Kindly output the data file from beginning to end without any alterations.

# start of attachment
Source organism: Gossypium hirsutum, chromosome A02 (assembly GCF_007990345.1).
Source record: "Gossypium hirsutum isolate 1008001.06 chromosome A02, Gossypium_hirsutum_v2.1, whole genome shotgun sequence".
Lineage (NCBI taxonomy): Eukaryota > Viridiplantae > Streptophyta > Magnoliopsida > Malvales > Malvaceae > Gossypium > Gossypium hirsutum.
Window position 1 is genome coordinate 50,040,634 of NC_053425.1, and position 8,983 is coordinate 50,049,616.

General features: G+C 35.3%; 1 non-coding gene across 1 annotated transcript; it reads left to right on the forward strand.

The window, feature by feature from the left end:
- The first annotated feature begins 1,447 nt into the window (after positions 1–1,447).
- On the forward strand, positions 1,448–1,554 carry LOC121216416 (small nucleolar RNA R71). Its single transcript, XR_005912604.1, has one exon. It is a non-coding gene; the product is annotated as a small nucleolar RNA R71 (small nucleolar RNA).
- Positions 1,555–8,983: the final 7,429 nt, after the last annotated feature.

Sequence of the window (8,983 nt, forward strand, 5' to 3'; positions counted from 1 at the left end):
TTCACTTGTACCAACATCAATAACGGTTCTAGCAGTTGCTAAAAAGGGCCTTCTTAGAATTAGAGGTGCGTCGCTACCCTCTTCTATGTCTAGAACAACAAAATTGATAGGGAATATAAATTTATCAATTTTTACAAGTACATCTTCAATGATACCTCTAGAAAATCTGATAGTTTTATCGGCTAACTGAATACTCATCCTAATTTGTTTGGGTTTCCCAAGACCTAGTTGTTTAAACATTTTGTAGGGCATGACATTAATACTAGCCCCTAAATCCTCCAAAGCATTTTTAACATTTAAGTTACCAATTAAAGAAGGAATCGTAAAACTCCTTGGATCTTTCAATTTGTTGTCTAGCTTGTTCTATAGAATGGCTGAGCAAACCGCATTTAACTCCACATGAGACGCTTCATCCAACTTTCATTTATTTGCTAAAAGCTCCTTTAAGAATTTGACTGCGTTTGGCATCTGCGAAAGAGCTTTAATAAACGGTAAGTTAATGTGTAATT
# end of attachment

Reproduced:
Source organism: Gossypium hirsutum, chromosome A02 (assembly GCF_007990345.1).
Source record: "Gossypium hirsutum isolate 1008001.06 chromosome A02, Gossypium_hirsutum_v2.1, whole genome shotgun sequence".
Lineage (NCBI taxonomy): Eukaryota > Viridiplantae > Streptophyta > Magnoliopsida > Malvales > Malvaceae > Gossypium > Gossypium hirsutum.
Window position 1 is genome coordinate 50,040,634 of NC_053425.1, and position 8,983 is coordinate 50,049,616.

General features: G+C 35.3%; 1 non-coding gene across 1 annotated transcript; it reads left to right on the forward strand.

The window, feature by feature from the left end:
- The first annotated feature begins 1,447 nt into the window (after positions 1–1,447).
- On the forward strand, positions 1,448–1,554 carry LOC121216416 (small nucleolar RNA R71). Its single transcript, XR_005912604.1, has one exon. It is a non-coding gene; the product is annotated as a small nucleolar RNA R71 (small nucleolar RNA).
- Positions 1,555–8,983: the final 7,429 nt, after the last annotated feature.

Sequence of the window (8,983 nt, forward strand, 5' to 3'; positions counted from 1 at the left end):
TTCACTTGTACCAACATCAATAACGGTTCTAGCAGTTGCTAAAAAGGGCCTTCTTAGAATTAGAGGTGCGTCGCTACCCTCTTCTATGTCTAGAACAACAAAATTGATAGGGAATATAAATTTATCAATTTTTACAAGTACATCTTCAATGATACCTCTAGAAAATCTGATAGTTTTATCGGCTAACTGAATACTCATCCTAATTTGTTTGGGTTTCCCAAGACCTAGTTGTTTAAACATTTTGTAGGGCATGACATTAATACTAGCCCCTAAATCCTCCAAAGCATTTTTAACATTTAAGTTACCAATTAAAGAAGGAATCGTAAAACTCCTTGGATCTTTCAATTTGTTGTCTAGCTTGTTCTATAGAATGGCTGAGCAAACCGCATTTAACTCCACATGAGACGCTTCATCCAACTTTCATTTATTTGCTAAAAGCTCCTTTAAGAATTTGACTGCGTTTGGCATCTGCGAAAGAGCTTTAATAAACGGTAAGTTAATGTGTAATT